Is Charles Eisenstein Right? Is a More Beautiful World Possible?

There are some books that have a before-and-after effect. After the last page has been turned, you’re just not the same person. The world looks different to you.

Charles Eisenstein’s A More Beautiful World Our Hearts Know Is Possible is one of these transformative reads. That is, once you get over the title.

At first glance, your cynical mind lets out an audible groan at the quixotic-ness of it all. Here we go, yet another idealistic book from the love and light brigade. But you open the cover, nonetheless… and then boom!, straight off the bat, Eisenstein acknowledges the title’s idealistic undertones. He speaks to his own disillusion, cynicism, and stuckness on the plethora of global crises we face. He shares his story — a story that feels like your own. And immediately you are hooked.

The author paints your childhood, your adolescence, your 20-somethings. He speaks of nostalgia for a time in which there was nothing wrong with soda pop, America was bringing democracy to the world, and the doctor could actually fix you.

If you just got into a good college, followed medical advice, read The New York Times, obeyed the law, and stayed away from Bad Things Like Drugs, you’d be happy, you’d be successful.

But then he wises up and speaks to the devastating realization that this, simply, is not our answer.

It’s pretty clear that time is over. But Eisenstein argues that this time is not only over, but rather it never existed in the first place. It was just a story, a Story of Separation. A narrative built on human suffering, environmental degradation, and self-deception.

If you sit with that story, as Charles encourages you to do, it’ll crack your heart wide open. It’ll put you on your knees. It’ll feel unbearable. It’ll force you to come to grips with the fact that yes, things are fucked up here on Planet Earth.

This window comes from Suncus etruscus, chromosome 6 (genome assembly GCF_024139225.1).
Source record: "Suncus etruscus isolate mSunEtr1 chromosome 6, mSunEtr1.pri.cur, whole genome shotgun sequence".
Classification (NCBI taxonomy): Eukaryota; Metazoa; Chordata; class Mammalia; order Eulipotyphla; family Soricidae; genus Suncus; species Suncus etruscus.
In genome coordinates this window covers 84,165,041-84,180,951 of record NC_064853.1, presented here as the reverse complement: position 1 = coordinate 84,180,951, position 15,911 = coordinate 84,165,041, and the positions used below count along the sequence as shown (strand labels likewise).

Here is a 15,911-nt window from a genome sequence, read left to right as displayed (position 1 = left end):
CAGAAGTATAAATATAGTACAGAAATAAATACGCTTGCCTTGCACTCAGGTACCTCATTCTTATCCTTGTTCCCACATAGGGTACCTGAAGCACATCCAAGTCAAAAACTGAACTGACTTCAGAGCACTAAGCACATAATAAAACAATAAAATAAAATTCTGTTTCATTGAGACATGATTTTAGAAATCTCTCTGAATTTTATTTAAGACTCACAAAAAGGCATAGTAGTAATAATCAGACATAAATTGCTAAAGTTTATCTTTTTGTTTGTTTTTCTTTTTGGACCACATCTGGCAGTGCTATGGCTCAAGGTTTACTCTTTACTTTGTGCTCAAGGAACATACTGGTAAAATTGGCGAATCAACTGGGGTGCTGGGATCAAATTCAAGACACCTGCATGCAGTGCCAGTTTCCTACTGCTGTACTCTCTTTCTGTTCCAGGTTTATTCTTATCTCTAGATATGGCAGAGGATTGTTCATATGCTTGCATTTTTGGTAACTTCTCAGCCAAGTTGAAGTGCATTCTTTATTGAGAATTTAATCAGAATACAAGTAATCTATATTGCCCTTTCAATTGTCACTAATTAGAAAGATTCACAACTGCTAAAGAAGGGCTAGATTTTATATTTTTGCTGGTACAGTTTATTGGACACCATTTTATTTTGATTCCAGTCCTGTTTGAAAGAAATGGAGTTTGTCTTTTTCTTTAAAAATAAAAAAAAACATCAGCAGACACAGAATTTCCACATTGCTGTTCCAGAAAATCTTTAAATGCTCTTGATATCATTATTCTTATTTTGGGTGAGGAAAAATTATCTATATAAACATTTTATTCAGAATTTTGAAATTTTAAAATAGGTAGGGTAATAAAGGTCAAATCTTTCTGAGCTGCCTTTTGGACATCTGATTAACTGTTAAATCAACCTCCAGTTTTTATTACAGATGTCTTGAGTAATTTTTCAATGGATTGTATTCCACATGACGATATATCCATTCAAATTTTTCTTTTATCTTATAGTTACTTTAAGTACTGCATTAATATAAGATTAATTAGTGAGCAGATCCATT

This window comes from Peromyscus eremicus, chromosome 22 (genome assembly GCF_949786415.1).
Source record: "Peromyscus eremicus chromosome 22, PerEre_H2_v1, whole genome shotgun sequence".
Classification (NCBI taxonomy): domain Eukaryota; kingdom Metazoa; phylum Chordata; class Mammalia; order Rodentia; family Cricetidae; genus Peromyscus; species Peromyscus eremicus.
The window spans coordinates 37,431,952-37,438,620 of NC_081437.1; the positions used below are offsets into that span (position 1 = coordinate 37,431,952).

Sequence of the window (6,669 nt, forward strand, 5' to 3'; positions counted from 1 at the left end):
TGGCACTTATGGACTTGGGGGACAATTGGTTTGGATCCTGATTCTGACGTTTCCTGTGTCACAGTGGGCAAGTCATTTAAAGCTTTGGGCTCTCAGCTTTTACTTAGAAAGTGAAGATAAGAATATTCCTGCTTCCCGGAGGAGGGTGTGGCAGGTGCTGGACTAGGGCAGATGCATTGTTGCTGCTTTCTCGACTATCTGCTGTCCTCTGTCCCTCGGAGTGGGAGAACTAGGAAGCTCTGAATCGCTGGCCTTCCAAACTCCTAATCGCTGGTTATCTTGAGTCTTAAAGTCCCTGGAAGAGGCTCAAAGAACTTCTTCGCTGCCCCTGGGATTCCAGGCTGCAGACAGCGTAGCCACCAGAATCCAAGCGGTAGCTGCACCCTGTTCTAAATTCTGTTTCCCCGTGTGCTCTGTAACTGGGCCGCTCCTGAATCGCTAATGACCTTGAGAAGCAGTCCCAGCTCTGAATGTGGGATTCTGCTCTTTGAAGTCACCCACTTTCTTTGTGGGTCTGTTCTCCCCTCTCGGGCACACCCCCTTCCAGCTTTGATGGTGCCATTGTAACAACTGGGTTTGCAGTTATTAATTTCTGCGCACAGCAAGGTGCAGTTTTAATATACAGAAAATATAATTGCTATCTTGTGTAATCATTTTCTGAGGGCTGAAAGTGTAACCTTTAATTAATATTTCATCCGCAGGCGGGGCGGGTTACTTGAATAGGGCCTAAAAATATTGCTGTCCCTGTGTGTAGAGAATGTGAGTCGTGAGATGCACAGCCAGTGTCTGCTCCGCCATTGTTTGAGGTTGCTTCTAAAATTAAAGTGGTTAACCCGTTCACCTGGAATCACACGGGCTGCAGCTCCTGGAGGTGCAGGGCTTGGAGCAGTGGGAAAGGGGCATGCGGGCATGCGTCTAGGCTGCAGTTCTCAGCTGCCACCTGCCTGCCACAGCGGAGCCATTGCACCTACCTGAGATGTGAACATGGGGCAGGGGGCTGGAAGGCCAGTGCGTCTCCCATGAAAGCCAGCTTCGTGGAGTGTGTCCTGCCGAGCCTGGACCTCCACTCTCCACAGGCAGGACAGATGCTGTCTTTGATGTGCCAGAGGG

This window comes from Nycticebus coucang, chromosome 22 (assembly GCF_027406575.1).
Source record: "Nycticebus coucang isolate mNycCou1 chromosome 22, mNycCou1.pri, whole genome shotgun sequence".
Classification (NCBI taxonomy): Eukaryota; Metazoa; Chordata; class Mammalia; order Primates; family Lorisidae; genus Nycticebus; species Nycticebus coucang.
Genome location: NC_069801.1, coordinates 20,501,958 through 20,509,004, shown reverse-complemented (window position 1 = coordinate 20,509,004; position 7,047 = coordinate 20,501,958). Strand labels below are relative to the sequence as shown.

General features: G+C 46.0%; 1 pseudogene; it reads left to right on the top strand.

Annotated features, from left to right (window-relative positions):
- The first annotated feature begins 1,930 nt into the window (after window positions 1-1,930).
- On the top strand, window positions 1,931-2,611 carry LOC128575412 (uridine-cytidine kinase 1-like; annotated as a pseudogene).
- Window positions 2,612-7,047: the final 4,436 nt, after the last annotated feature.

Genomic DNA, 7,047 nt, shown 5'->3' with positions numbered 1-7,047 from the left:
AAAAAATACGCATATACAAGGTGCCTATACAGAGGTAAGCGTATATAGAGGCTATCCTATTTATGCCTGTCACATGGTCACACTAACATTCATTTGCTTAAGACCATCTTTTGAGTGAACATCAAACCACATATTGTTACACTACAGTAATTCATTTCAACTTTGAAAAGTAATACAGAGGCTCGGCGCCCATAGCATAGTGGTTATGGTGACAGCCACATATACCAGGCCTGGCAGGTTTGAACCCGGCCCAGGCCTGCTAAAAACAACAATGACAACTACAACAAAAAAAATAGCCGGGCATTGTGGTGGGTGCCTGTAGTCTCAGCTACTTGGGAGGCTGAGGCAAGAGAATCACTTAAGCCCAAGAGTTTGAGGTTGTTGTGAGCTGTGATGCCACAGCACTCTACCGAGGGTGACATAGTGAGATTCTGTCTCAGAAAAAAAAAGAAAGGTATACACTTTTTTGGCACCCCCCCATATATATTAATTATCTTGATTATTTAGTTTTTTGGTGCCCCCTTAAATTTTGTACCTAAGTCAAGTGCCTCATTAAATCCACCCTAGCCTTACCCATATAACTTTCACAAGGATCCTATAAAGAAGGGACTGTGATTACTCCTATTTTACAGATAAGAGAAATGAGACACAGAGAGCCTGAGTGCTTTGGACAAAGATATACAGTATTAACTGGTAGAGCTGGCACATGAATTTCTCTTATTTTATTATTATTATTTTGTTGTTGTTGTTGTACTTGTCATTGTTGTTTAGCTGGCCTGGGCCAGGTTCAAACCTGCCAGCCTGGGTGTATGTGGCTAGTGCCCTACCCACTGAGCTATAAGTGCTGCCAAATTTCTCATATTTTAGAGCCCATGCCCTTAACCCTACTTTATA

You’ll reach for your usual lifelines. The government will step in, science will find a solution, you’ll finally change your ways; only to then realize that those stories can no longer comfort you.

But fear not, just as you’re at your breaking point, Eisenstein reminds you that there’s a new story emerging, one that we’ve always intuitively known. He calls it the Story of Interbeing, built on the belief that we are all connected and our small, personal choices bear unsuspected transformational power.

A More Beautiful World Our Hearts Know Is Possible is a book that helps our minds and souls bridge the gap between these two stories: the Story of Separation and the Story of Interbeing.

It’s a tough leap for our mortal minds to make. Can small acts of radical kindness, compassion, forgiveness, and personal healing really save the world? Can your conscious brain prepare to wrestle with the naivety of this theory of interbeing?

Eisenstein has an answer for that… actually, he has 36.

His book is structured across 36 chapters that each serve as an empowering antidote to the frustration, paralysis, and suspicion so many of us are feeling today. Through real-life stories of acts of courage, empathy, and surrender, he counterargues every cynical argument your brain throws his way. And he does it with intelligence, rationale, and clarity.

Eisenstein is a Yale graduate with degrees in Philosophy and Mathematics. He has studied Eastern spirituality. He is both humble and otherworldly. And as much as you’ll be prodded, provoked, and even angry, you’ll find it hard to disagree with him.

It’s only natural that your brain is going to get uncomfortable because Eisenstein is asking it to change, to pave new neural pathways, and to adopt perspectives that, at times, go against every conditioned worldview you’ve ever been sold. It’s a big shift that requires letting go, acceptance, forgiveness, and the ability to hold polarities. But above all, this book is an invitation, an extended hand, a clarion call to surrender our worldview of separation to finally create the more beautiful world our hearts know is possible.

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